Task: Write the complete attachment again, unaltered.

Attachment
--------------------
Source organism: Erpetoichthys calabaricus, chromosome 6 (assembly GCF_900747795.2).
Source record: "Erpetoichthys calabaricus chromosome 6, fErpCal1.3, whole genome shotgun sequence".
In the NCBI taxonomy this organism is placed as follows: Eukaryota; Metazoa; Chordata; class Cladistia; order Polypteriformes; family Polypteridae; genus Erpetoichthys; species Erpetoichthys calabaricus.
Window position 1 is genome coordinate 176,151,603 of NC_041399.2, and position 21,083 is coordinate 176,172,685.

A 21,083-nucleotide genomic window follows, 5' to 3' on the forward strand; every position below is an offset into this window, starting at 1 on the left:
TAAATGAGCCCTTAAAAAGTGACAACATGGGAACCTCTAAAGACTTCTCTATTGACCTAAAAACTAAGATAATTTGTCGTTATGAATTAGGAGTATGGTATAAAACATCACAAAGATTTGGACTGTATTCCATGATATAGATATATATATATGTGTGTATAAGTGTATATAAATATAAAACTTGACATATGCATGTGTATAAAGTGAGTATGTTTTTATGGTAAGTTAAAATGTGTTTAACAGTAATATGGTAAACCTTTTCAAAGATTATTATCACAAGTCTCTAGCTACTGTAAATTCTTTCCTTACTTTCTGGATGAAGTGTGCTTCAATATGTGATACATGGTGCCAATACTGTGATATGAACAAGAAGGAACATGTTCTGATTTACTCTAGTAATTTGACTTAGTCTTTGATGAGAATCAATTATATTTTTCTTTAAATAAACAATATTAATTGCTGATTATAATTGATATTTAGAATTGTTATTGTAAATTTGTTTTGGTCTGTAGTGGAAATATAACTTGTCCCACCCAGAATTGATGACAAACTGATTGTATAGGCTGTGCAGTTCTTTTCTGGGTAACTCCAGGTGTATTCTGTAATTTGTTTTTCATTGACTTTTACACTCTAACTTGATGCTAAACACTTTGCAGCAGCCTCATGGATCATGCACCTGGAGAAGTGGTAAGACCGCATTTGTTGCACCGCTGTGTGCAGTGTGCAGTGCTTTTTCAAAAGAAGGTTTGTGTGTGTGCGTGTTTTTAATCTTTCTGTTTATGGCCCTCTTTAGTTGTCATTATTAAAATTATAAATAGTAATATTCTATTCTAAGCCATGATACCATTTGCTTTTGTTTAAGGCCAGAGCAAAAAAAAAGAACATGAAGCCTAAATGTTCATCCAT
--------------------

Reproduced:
Source organism: Erpetoichthys calabaricus, chromosome 6 (assembly GCF_900747795.2).
Source record: "Erpetoichthys calabaricus chromosome 6, fErpCal1.3, whole genome shotgun sequence".
In the NCBI taxonomy this organism is placed as follows: Eukaryota; Metazoa; Chordata; class Cladistia; order Polypteriformes; family Polypteridae; genus Erpetoichthys; species Erpetoichthys calabaricus.
Window position 1 is genome coordinate 176,151,603 of NC_041399.2, and position 21,083 is coordinate 176,172,685.

A 21,083-nucleotide genomic window follows, 5' to 3' on the forward strand; every position below is an offset into this window, starting at 1 on the left:
TAAATGAGCCCTTAAAAAGTGACAACATGGGAACCTCTAAAGACTTCTCTATTGACCTAAAAACTAAGATAATTTGTCGTTATGAATTAGGAGTATGGTATAAAACATCACAAAGATTTGGACTGTATTCCATGATATAGATATATATATATGTGTGTATAAGTGTATATAAATATAAAACTTGACATATGCATGTGTATAAAGTGAGTATGTTTTTATGGTAAGTTAAAATGTGTTTAACAGTAATATGGTAAACCTTTTCAAAGATTATTATCACAAGTCTCTAGCTACTGTAAATTCTTTCCTTACTTTCTGGATGAAGTGTGCTTCAATATGTGATACATGGTGCCAATACTGTGATATGAACAAGAAGGAACATGTTCTGATTTACTCTAGTAATTTGACTTAGTCTTTGATGAGAATCAATTATATTTTTCTTTAAATAAACAATATTAATTGCTGATTATAATTGATATTTAGAATTGTTATTGTAAATTTGTTTTGGTCTGTAGTGGAAATATAACTTGTCCCACCCAGAATTGATGACAAACTGATTGTATAGGCTGTGCAGTTCTTTTCTGGGTAACTCCAGGTGTATTCTGTAATTTGTTTTTCATTGACTTTTACACTCTAACTTGATGCTAAACACTTTGCAGCAGCCTCATGGATCATGCACCTGGAGAAGTGGTAAGACCGCATTTGTTGCACCGCTGTGTGCAGTGTGCAGTGCTTTTTCAAAAGAAGGTTTGTGTGTGTGCGTGTTTTTAATCTTTCTGTTTATGGCCCTCTTTAGTTGTCATTATTAAAATTATAAATAGTAATATTCTATTCTAAGCCATGATACCATTTGCTTTTGTTTAAGGCCAGAGCAAAAAAAAAGAACATGAAGCCTAAATGTTCATCCAT